From left to right: Erica Kaufman, Julia Bloch, Bernadette Mayer and Philip Good — at the Kelly Writers House, October 21, 2014, on a day when Mayer participated in a live webcast conversation with participants in the free, open online course called ModPo, recorded a session of PoemTalk on "February" by James Schuyler, and gave a reading with Philip Good. The recording of the webcast discussion is available here. The recording of the Mayer/Good reading is available here. The events are fully described here.
[The following short essay & poem were commissioned a decade ago for publication in Kader El-Janabi’s short-lived magazine,Arapoetica de la Poésie Internationale, but with that magazine’s demise or suspension, were never actually published. The issue for which they were intended was to focus on the connection between American & French poetry over the preceding century. In its original English version the concluding poem (“Three Paris Elegies”) had appeared earli
Is multilingual poetry any different from other representations of multilingualism in contemporary culture? In my previously two commentaries, I've looked at some of the things that multilingual poetry does differently than other kinds of poetry. But what does it do differently from other cultural forms that are also multilingual?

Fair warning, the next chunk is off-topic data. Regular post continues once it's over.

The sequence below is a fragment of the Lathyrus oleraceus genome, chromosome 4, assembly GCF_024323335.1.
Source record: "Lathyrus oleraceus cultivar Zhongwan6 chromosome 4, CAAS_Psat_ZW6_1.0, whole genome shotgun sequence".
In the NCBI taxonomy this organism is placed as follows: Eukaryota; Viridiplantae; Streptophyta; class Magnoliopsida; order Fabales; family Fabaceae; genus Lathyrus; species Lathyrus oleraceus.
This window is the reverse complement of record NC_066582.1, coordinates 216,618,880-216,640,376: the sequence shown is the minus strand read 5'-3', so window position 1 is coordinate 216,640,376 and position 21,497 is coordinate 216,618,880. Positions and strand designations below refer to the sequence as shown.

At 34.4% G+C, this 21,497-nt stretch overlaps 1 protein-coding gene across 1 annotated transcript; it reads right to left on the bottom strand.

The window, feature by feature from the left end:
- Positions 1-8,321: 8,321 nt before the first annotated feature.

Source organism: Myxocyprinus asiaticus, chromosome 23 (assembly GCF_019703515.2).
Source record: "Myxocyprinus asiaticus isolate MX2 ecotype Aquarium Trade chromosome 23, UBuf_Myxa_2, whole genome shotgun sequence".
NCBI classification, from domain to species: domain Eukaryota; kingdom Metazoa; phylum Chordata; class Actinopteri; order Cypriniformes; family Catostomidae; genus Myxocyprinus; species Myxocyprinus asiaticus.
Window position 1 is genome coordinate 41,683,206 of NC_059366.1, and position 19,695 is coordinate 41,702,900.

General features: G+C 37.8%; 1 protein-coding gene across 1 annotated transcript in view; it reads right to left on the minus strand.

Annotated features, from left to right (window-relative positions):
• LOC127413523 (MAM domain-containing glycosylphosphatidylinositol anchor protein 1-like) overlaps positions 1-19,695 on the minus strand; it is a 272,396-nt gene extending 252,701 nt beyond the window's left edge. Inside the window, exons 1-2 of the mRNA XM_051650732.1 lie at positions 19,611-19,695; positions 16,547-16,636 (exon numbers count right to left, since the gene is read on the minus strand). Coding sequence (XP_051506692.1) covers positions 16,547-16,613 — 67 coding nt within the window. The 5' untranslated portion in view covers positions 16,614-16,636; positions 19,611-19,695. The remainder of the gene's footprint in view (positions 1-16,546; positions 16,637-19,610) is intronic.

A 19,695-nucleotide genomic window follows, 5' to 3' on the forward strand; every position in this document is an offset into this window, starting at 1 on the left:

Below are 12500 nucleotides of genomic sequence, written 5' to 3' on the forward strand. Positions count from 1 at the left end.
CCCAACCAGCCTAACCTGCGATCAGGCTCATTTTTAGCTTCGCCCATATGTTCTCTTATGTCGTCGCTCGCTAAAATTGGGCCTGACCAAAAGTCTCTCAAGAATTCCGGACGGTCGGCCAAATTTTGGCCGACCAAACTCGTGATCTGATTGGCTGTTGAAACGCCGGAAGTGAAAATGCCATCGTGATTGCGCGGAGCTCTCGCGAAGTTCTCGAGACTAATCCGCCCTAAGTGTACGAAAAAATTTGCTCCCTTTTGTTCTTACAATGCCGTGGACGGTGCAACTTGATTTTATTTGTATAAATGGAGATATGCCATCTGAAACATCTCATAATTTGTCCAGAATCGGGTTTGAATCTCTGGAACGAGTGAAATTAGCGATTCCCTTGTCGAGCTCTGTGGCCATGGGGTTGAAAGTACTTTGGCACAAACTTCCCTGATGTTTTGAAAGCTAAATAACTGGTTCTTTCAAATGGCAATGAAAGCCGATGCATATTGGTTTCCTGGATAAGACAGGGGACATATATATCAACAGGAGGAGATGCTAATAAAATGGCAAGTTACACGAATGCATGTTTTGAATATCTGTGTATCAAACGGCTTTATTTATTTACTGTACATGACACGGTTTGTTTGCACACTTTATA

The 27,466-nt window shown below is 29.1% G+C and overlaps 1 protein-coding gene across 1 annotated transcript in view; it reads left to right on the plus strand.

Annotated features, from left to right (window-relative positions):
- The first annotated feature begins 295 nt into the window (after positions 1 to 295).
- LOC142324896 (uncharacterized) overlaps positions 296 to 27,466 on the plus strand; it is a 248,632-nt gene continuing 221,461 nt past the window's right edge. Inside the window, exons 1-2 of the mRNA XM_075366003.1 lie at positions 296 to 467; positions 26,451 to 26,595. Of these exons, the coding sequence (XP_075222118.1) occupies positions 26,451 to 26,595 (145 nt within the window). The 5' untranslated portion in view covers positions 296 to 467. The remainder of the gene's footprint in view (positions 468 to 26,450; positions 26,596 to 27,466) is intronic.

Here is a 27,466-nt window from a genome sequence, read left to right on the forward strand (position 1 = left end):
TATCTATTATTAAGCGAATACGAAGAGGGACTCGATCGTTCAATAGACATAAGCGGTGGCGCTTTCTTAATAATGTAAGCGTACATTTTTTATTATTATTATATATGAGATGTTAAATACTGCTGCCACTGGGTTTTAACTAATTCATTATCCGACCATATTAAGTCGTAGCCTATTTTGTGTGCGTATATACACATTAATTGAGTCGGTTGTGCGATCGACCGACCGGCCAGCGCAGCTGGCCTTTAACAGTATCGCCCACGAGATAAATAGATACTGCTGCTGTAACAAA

One recent example of a multilingual cultural text is Coca-Cola's 2014 Super Bowl commercial "It's Beautiful," which was also shown during the Sochi Olympic Games. This ad touched a nerve because it features eight tween girls singing "America the Beautiful" — but they do so in, Spanish, Tagalog, Mandarin, Hebrew, Keres, Senegalese French, and Arabic as well as English (quelle horreur!). Beginning in English with a shot of a cowboy on a white horse, the ad includes diaphanously lit outdoor scenes, wholesome images of kids in a movie theater, surfers bobbing on the waves, break-dancers, a family on a roadtrip, a brightly lit Chinatown. Representations of urban modernity and rural tradition are seamlessly interwoven, and all differences are overcome through the shared melody of the girls' multilingual hymn.
In previous commentaries I’ve written about displacement in Vancouver caused by gentrification in the context of the original displacement of the Musqueam, Squamish and Tsleil-Waututh peoples, the original inhabitants of this land known as Vancouver. Now I want to consider people bought to this land by displacement.
In August 2010, a few short months after Vancouver’s $6 billion Olympic spectacle (the City’s second mega event after Expo 86), 492 Tamil children, women, and men arrived on the coast of British Columbia. Fleeing ethnic persecution and civil war, the migrants boarded the cargo ship MV Sun Sea and began their dangerous 3–month journey. Various state forces intercepted the ship and directed it to Canadian Forces Base Esquimalt on the southern tip of Vancouver Island before incarcerating the migrants at prisons throughout Greater Vancouver.